To test the balls you are using in your robot, pass balls one at a time through this hole, rotating each one along several different axes. The rotation is necessary because lopsided balls may pass through along one axis, but not along another axis. If the ball passes through this hole, it should be OK to be used in the robot. If a ball hangs up in the hole at any time during this test, do not use that ball in the robot.

If the above suggestions don't solve the problem, go to I recently updated this list and it will help you to narrow down the potential solutions. Keep your robot clean and you'll get top performance from your Newgy for many, many years. To reduce the dirt entering the machine, it is highly recommended to keep your playing area clean and to block off dusty areas into which balls can roll. Periodically cleaning the balls you use in the robot will further help. And ALWAYS wash new balls before using them in the machine.

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Controlling Amount Of Spin From Your Robot

Jena Newgarden

By Larry Thoman

This column will consist of questions that have been asked of the staff at Newgy or our replies to questions posed on the table tennis (ping pong) newsgroup, This month's question was asked in an e-mail by Ray Miskimins , who is a USATT Certified State Coach from Reno, NV. We encourage readers to send in your own questions. You may email us at e-mail, fax or write us. All questions cannot be answered, but we will pick out one of them to answer in this column.


I received the Robo-Pong 1040 that I ordered from you last week. I got it set up and running and find that it works very well. It is more user-friendly, more consistent and more trouble-free than the $1000+ one I had 10 or 12 years ago. It is very easy to control the type of spin, the speed, the ball frequency and the oscillation of this robot. I have enjoyed hitting with it and I'm sure will find it very useful when coaching.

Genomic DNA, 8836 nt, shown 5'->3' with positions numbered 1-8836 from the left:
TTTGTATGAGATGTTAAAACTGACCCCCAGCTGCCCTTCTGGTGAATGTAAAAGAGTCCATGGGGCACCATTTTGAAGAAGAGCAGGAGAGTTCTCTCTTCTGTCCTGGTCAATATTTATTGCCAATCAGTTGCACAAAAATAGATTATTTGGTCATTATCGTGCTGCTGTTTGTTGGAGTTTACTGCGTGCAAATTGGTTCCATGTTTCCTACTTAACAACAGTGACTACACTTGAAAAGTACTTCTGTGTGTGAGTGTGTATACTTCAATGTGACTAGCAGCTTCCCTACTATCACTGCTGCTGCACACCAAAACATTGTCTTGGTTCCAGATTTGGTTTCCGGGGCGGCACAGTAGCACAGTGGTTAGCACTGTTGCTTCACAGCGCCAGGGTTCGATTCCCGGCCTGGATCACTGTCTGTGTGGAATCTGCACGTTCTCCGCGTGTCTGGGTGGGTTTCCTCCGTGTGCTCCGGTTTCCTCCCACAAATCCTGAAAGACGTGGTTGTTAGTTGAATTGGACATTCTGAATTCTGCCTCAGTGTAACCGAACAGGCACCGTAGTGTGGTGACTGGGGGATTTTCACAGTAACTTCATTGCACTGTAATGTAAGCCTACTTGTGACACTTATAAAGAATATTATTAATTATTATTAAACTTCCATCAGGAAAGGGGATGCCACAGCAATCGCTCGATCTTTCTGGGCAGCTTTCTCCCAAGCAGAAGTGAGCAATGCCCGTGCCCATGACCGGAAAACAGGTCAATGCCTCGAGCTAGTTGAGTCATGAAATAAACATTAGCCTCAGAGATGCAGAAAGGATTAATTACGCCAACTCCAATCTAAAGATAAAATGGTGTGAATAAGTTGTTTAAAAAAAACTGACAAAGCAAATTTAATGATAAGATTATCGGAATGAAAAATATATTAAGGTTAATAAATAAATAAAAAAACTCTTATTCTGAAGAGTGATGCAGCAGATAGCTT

I have one question that you may be able to help me with; is there any way to control the amount of spin? When it tosses topspin, it pretty much is at a loop level; when it tosses backspin, it simulates a pretty severe chop. In the reality of table tennis play, topspin varies from almost no-spin (so-called "dead ball") to the extreme produced by the best of the loopers; backspin varies from near no-spin to the extreme you see from some good pushers or choppers. I have the impression that there is no way to vary the amount of spin the Robo-Pong 1040 produces (only the kind of spin). Is that correct? Does speed variation have any significant effect on the amount of spin? Does distance you set the robot from the player have any effect on the amount of spin (that is, will tossing the balls from well behind the table affect it)? Is there any way to get the machine to toss a nearly dead ball?

Thanking you in advance for your attention to these questions,

Ray Miskimins
USATT Certified State Coach



Thank you for purchasing a Newgy Table Tennis Robot and for your kind comments. To answer your questions about controlling spin on the Newgy robot, here are some resources that discuss this issue on our website:

Robot FAQ's
Learn About Spin To Improve Your Game
Adjusting Backspin When Learning To Loop

Also read the "Robot Positioning" section on page 12 of the Owner's Manual that came with your robot. (Click Here to download a PDF version of the Robo-Pong Owner's Manual) It will explain how to position your robot and the advantages and disadvantages of each position. Also the "Ball Spin" section on page 8 is worth reading to better understand how to adjust the spin settings on the robot and the limitations imposed by the robot's design.